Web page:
Text Shadows

This tutorial uses the Amarillo font found in the YS Paint Kit. Today you will learn how to make a shadow that is sometimes found on some military aircraft like in the image below:

While I have used extremely tedious manual method in the past, I recently worked out how to use a modifier to quickly produce the same effect.

Once you learn this process, you can apply it to any other font or decal and make your own designs.

Setup The Text

Since this method is relatively quick you can go about making text shadows two ways.

  1. Make all a shadow for all letters, numbers and symbols you may need all at once

  2. Make a shadow for only the text you need for the decal / project you are working on.

The first locks you into a ratio of letter to shadow, but lets you get a lot of the prep work done ahead of time. The second option will make you duplicate a lot of prep work.

When inserting text using a font, you can make all your letters on one row, or break them into rows with a few letters each

It is helpful to expand the distance between letters but increasing the Spacing option by a little bit.

Convert Text To Mesh

If you are working on a decal you can skip this step, however when using fonts, this is where most of the prep work is done in order to ensure a clean final mesh.

To convert a text object to a mesh object, ensure you are in Object Mode and then press CTRL + c.

When you first see the mesh generated by the converter, it will be highly triangulated and have some oddly placed faces given the vertices present. Press ALT + j to convert some of the triangular faces to quadrilaterals.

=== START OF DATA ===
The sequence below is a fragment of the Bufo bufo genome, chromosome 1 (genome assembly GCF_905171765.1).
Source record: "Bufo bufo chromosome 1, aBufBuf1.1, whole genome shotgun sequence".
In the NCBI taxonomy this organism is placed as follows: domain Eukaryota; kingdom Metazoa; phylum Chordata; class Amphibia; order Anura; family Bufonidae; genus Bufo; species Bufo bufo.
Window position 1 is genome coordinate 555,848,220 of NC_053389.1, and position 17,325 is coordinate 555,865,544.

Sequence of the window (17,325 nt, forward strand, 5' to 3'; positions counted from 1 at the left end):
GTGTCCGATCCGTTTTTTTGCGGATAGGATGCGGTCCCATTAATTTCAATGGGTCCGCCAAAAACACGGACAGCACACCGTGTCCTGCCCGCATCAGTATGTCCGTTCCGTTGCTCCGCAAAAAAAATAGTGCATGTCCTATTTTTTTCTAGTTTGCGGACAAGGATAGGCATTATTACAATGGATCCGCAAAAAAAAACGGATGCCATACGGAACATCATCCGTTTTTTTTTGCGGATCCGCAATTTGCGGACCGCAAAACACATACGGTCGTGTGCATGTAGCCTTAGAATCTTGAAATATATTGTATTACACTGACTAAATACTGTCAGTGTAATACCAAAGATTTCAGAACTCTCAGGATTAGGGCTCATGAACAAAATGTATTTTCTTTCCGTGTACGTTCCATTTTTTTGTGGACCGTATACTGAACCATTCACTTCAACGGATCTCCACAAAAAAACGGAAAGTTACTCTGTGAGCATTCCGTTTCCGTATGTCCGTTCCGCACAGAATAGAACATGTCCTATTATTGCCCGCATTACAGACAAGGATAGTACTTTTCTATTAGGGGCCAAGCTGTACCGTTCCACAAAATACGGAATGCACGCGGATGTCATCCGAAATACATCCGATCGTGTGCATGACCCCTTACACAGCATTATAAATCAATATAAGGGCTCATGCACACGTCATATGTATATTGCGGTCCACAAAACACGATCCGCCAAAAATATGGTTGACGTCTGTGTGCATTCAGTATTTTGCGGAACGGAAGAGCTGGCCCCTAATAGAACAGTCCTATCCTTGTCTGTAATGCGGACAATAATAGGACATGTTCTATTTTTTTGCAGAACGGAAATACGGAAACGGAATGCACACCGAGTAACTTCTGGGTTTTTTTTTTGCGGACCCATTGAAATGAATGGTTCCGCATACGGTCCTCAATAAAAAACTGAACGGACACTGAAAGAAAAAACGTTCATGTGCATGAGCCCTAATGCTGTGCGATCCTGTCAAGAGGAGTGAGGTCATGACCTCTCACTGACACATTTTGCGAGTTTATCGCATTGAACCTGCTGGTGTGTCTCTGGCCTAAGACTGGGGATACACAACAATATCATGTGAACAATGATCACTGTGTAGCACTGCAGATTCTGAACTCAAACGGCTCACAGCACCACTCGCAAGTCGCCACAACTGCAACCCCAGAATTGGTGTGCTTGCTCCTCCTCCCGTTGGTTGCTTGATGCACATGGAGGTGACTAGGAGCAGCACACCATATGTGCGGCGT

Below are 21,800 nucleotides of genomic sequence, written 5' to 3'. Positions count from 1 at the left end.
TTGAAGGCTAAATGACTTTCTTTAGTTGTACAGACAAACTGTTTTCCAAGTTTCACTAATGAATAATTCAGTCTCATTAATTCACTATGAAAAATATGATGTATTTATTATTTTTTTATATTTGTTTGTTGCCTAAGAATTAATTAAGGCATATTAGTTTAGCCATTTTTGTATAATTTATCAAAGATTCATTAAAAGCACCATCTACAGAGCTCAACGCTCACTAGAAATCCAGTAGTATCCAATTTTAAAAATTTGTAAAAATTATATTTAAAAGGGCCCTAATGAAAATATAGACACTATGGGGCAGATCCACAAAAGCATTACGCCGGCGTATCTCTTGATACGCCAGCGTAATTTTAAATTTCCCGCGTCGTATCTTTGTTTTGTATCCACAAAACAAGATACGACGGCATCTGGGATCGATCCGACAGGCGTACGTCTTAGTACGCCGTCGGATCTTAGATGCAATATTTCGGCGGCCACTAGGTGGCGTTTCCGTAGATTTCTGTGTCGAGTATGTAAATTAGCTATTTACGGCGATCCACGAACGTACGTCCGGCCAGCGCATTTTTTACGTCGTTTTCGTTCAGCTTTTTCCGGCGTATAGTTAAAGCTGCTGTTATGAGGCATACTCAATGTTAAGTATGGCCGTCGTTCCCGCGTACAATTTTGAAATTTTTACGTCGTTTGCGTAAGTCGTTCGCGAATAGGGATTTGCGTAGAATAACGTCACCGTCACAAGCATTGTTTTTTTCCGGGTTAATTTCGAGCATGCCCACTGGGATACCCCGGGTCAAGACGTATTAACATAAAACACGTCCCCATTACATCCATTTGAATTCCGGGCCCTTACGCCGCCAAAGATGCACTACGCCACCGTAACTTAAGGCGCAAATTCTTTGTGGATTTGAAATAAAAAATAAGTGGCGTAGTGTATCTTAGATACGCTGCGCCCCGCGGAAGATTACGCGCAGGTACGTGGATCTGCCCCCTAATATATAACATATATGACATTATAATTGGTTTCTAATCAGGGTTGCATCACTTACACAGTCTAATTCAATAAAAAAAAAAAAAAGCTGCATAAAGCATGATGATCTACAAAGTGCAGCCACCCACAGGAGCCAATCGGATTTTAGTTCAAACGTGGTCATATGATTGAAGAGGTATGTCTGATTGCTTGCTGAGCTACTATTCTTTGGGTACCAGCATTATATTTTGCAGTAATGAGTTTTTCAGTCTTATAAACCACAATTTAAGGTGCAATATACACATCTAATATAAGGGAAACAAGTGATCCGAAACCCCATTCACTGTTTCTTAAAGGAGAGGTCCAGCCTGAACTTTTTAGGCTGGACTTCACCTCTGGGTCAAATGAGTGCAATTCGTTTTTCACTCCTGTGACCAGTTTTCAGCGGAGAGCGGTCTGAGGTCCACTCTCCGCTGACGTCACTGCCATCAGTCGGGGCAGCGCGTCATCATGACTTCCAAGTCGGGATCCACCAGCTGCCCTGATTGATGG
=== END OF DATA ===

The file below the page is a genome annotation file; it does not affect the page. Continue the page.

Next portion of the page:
As you can see here, a lot of the odd triangular faces were cleaned up, however now we have some oddities, particularly with the X and Ts.

With some careful re-defining of the faces, we can now ensure that all the edges and vertices are used by faces.

Making the Shadow

Now that the mesh is prepped, we can make the shadow.

  • Duplicate the mesh object and move it slightly below the original mesh. Paint the top object one color and the lower object a different color. This provides us contrast to help make things easier later.

  • Select the bottom object and move it in the x and y directions by the same amount. From the top-down view you should see something like the images below. Note that the object is translated in the X and Y directions by the same magnitude (0.03m). This ensures that things are setup for the shadow that I am creating, however you can play with these values to make the type of shadow you want.

  • Extrude the top object down below the bottom object.

  • Select the shadow (former bottom) object and set up a boolean modifier as shown below. Note that in the Object (Ob) box, enter the name of the top object. You can find this in the Transform Properties window when selecting the object. When you apply the modifier and you should see something like the image below

  • Delete the vertices shown in the image above. Note that these vertices align with the extruded object. The only vertices that you want to keep are the ones that were in the original vertical position.

  • If you zoom in on the newly modified shadow mesh, you will see that there are some oddly placed vertices. Clean these up as shown in the images below.

  • Delete the bottom of the extruded object so that only the original mesh remains. Merge this object with the shadow and scale the new mesh in the z-axis by 0. This will force the mesh to interlock. Remove duplicate vertices and you now have a completed shadow!